Consider the curve in the plane whose x-coordinate is given by g(t) and whose y-coordinate is given by f(t), with both functions continuous, i.e., the locus of points of the form [g(t), f(t)]. Suppose f(c) = g(c) = 0. The limit of the ratio f(t)/g(t) as tc is the slope of the tangent to the curve at the point [g(c), f(c)] = [0,0]. The tangent to the curve at the point [g(t), f(t)] is given by [g′(t), f′(t)]. L'Hôpital's rule then states that the slope of the curve when t = c is the limit of the slope of the tangent to the curve as the curve approaches the origin, provided that this is defined.

## Proof of L'Hôpital's rule

### Special case

The proof of L'Hôpital's rule is simple in the case where f and g are continuously differentiable at the point c and where a finite limit is found after the first round of differentiation. It is not a proof of the general L'Hôpital's rule because it is stricter in its definition, requiring both differentiability and that c be a real number. Since many common functions have continuous derivatives (e.g. polynomials, sine and cosine, exponential functions), it is a special case worthy of attention.

Suppose that f and g are continuously differentiable at a real number c, that $f(c)=g(c)=0$ , and that $g'(c)\neq 0$ . Then

{\begin{aligned}&\lim _{x\to c}{\frac {f(x)}{g(x)}}=\lim _{x\to c}{\frac {f(x)-0}{g(x)-0}}=\lim _{x\to c}{\frac {f(x)-f(c)}{g(x)-g(c)}}\\[6pt]={}&\lim _{x\to c}{\frac {\left({\frac {f(x)-f(c)}{x-c}}\right)}{\left({\frac {g(x)-g(c)}{x-c}}\right)}}={\frac {\lim \limits _{x\to c}\left({\frac {f(x)-f(c)}{x-c}}\right)}{\lim \limits _{x\to c}\left({\frac {g(x)-g(c)}{x-c}}\right)}}={\frac {f'(c)}{g'(c)}}=\lim _{x\to c}{\frac {f'(x)}{g'(x)}}.\end{aligned}}

This follows from the difference-quotient definition of the derivative. The last equality follows from the continuity of the derivatives at c. The limit in the conclusion is not indeterminate because $g'(c)\neq 0$ .

The proof of a more general version of L'Hôpital's rule is given below.

### General proof

The following proof is due to Taylor (1952), where a unified proof for the 0/0 and ±∞/±∞ indeterminate forms is given. Taylor notes that different proofs may be found in Lettenmeyer (1936) and Wazewski (1949).

Let f and g be functions satisfying the hypotheses in the General form section. Let ${\mathcal {I}}$  be the open interval in the hypothesis with endpoint c. Considering that $g'(x)\neq 0$  on this interval and g is continuous, ${\mathcal {I}}$  can be chosen smaller so that g is nonzero on ${\mathcal {I}}$ .[d]

For each x in the interval, define $m(x)=\inf {\frac {f'(\xi )}{g'(\xi )}}$  and $M(x)=\sup {\frac {f'(\xi )}{g'(\xi )}}$  as $\xi$  ranges over all values between x and c. (The symbols inf and sup denote the infimum and supremum.)

From the differentiability of f and g on ${\mathcal {I}}$ , Cauchy's mean value theorem ensures that for any two distinct points x and y in ${\mathcal {I}}$  there exists a $\xi$  between x and y such that ${\frac {f(x)-f(y)}{g(x)-g(y)}}={\frac {f'(\xi )}{g'(\xi )}}$ . Consequently, $m(x)\leq {\frac {f(x)-f(y)}{g(x)-g(y)}}\leq M(x)$  for all choices of distinct x and y in the interval. The value g(x)-g(y) is always nonzero for distinct x and y in the interval, for if it was not, the mean value theorem would imply the existence of a p between x and y such that g' (p)=0.

The definition of m(x) and M(x) will result in an extended real number, and so it is possible for them to take on the values ±∞. In the following two cases, m(x) and M(x) will establish bounds on the ratio f/g.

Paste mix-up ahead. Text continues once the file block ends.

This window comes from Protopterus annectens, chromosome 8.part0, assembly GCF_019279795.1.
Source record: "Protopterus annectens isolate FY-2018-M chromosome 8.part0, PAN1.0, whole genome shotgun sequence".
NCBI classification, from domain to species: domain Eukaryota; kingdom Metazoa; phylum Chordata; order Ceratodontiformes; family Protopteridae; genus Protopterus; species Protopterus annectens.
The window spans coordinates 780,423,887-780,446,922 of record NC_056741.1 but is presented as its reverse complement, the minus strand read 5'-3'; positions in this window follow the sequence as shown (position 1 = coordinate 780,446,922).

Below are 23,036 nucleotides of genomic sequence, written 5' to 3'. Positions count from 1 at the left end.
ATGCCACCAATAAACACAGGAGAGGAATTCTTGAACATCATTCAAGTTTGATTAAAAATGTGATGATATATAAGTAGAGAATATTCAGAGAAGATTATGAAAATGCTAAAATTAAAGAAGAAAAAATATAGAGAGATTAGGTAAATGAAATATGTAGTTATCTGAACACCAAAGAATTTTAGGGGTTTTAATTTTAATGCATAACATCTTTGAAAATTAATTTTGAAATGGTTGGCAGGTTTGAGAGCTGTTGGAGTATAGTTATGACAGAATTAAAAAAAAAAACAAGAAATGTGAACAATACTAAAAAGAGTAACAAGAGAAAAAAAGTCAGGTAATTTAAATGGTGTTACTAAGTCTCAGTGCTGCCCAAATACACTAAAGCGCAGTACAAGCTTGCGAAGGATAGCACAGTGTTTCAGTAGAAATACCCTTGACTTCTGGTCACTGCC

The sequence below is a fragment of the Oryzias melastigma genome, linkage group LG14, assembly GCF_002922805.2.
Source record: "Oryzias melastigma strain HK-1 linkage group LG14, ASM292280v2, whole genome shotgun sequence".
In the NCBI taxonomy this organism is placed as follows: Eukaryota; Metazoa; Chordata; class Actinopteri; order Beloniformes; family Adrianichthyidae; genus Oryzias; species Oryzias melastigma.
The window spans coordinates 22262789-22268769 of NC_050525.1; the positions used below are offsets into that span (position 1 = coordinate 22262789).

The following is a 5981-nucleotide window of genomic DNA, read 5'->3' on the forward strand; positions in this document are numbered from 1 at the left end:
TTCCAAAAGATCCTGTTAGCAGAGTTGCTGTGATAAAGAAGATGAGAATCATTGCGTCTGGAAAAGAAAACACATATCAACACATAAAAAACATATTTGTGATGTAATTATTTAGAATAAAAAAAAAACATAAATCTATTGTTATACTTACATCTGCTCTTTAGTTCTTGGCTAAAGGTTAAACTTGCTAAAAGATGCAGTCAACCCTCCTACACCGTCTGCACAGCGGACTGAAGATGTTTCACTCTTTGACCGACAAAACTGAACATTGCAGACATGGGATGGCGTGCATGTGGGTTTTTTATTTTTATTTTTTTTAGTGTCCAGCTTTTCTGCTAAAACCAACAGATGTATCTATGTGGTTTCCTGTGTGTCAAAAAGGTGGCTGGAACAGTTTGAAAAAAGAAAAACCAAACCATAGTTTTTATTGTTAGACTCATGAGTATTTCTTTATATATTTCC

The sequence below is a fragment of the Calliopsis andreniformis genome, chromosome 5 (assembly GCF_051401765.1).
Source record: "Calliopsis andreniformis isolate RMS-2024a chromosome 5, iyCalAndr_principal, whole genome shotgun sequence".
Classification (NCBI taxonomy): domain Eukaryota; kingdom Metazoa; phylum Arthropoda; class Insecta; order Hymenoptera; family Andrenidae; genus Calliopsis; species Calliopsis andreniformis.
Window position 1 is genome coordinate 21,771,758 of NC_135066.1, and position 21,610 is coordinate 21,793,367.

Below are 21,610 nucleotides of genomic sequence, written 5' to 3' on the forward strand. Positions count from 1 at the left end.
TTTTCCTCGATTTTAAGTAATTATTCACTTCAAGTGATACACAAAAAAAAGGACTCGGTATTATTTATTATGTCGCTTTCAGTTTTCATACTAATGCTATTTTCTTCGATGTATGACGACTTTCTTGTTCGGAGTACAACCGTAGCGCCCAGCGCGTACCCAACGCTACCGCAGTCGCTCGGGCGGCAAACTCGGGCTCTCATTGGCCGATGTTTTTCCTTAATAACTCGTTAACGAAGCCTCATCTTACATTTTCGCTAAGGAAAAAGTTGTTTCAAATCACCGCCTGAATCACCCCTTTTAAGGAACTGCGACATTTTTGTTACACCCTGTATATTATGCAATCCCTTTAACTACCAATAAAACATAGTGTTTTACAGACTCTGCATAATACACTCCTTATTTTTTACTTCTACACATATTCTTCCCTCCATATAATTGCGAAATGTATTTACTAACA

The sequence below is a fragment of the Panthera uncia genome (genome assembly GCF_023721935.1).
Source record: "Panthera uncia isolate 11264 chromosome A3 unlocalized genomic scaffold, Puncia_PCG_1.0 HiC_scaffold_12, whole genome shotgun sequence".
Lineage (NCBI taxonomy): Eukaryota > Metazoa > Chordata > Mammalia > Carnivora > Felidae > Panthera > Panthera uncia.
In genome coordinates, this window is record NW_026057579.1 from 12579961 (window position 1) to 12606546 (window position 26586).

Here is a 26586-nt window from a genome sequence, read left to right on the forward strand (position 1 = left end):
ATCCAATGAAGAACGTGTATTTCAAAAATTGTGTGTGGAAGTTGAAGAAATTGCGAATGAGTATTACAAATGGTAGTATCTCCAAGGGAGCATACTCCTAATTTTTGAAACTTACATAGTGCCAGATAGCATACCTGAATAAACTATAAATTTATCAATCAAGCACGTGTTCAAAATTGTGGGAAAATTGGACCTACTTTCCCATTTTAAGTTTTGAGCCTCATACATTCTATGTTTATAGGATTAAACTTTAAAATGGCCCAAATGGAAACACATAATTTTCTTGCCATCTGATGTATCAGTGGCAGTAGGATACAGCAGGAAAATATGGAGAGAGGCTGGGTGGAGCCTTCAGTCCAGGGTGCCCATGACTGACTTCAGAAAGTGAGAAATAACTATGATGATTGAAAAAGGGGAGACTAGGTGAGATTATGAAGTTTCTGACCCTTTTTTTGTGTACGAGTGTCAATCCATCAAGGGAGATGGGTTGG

Case 1: $\lim _{x\to c}f(x)=\lim _{x\to c}g(x)=0$

For any x in the interval ${\mathcal {I}}$ , and point y between x and c,

$m(x)\leq {\frac {f(x)-f(y)}{g(x)-g(y)}}={\frac {{\frac {f(x)}{g(x)}}-{\frac {f(y)}{g(x)}}}{1-{\frac {g(y)}{g(x)}}}}\leq M(x)$

and therefore as y approaches c, ${\frac {f(y)}{g(x)}}$  and ${\frac {g(y)}{g(x)}}$  become zero, and so

$m(x)\leq {\frac {f(x)}{g(x)}}\leq M(x).$

Case 2: $\lim _{x\to c}|g(x)|=\infty$

For every x in the interval ${\mathcal {I}}$ , define $S_{x}=\{y\mid y{\text{ is between }}x{\text{ and }}c\}$ . For every point y between x and c,

$m(x)\leq {\frac {f(y)-f(x)}{g(y)-g(x)}}={\frac {{\frac {f(y)}{g(y)}}-{\frac {f(x)}{g(y)}}}{1-{\frac {g(x)}{g(y)}}}}\leq M(x).$

As y approaches c, both ${\frac {f(x)}{g(y)}}$  and ${\frac {g(x)}{g(y)}}$  become zero, and therefore

$m(x)\leq \liminf _{y\in S_{x}}{\frac {f(y)}{g(y)}}\leq \limsup _{y\in S_{x}}{\frac {f(y)}{g(y)}}\leq M(x).$

The limit superior and limit inferior are necessary since the existence of the limit of f/g has not yet been established.

It is also the case that

$\lim _{x\to c}m(x)=\lim _{x\to c}M(x)=\lim _{x\to c}{\frac {f'(x)}{g'(x)}}=L.$

[e] and

$\lim _{x\to c}\left(\liminf _{y\in S_{x}}{\frac {f(y)}{g(y)}}\right)=\liminf _{x\to c}{\frac {f(x)}{g(x)}}$  and $\lim _{x\to c}\left(\limsup _{y\in S_{x}}{\frac {f(y)}{g(y)}}\right)=\limsup _{x\to c}{\frac {f(x)}{g(x)}}.$

In case 1, the squeeze theorem establishes that $\lim _{x\to c}{\frac {f(x)}{g(x)}}$  exists and is equal to L. In the case 2, and the squeeze theorem again asserts that $\liminf _{x\to c}{\frac {f(x)}{g(x)}}=\limsup _{x\to c}{\frac {f(x)}{g(x)}}=L$ , and so the limit $\lim _{x\to c}{\frac {f(x)}{g(x)}}$  exists and is equal to L. This is the result that was to be proven.

In case 2 the assumption that f(x) diverges to infinity was not used within the proof. This means that if |g(x)| diverges to infinity as x approaches c and both f and g satisfy the hypotheses of L'Hôpital's rule, then no additional assumption is needed about the limit of f(x): It could even be the case that the limit of f(x) does not exist. In this case, L'Hopital's theorem is actually a consequence of Cesàro–Stolz.

In the case when |g(x)| diverges to infinity as x approaches c and f(x) converges to a finite limit at c, then L'Hôpital's rule would be applicable, but not absolutely necessary, since basic limit calculus will show that the limit of f(x)/g(x) as x approaches c must be zero.

## Corollary

A simple but very useful consequence of L'Hopital's rule is a well-known criterion for differentiability. It states the following: suppose that f is continuous at a, and that $f'(x)$  exists for all x in some open interval containing a, except perhaps for $x=a$ . Suppose, moreover, that $\lim _{x\to a}f'(x)$  exists. Then $f'(a)$  also exists and

$f'(a)=\lim _{x\to a}f'(x).$

In particular, f' is also continuous at a.

### Proof

Consider the functions $h(x)=f(x)-f(a)$  and $g(x)=x-a$ . The continuity of f at a tells us that $\lim _{x\to a}h(x)=0$ . Moreover, $\lim _{x\to a}g(x)=0$  since a polynomial function is always continuous everywhere. Applying L'Hopital's rule shows that $f'(a):=\lim _{x\to a}{\frac {f(x)-f(a)}{x-a}}=\lim _{x\to a}{\frac {h(x)}{g(x)}}=\lim _{x\to a}f'(x)$ .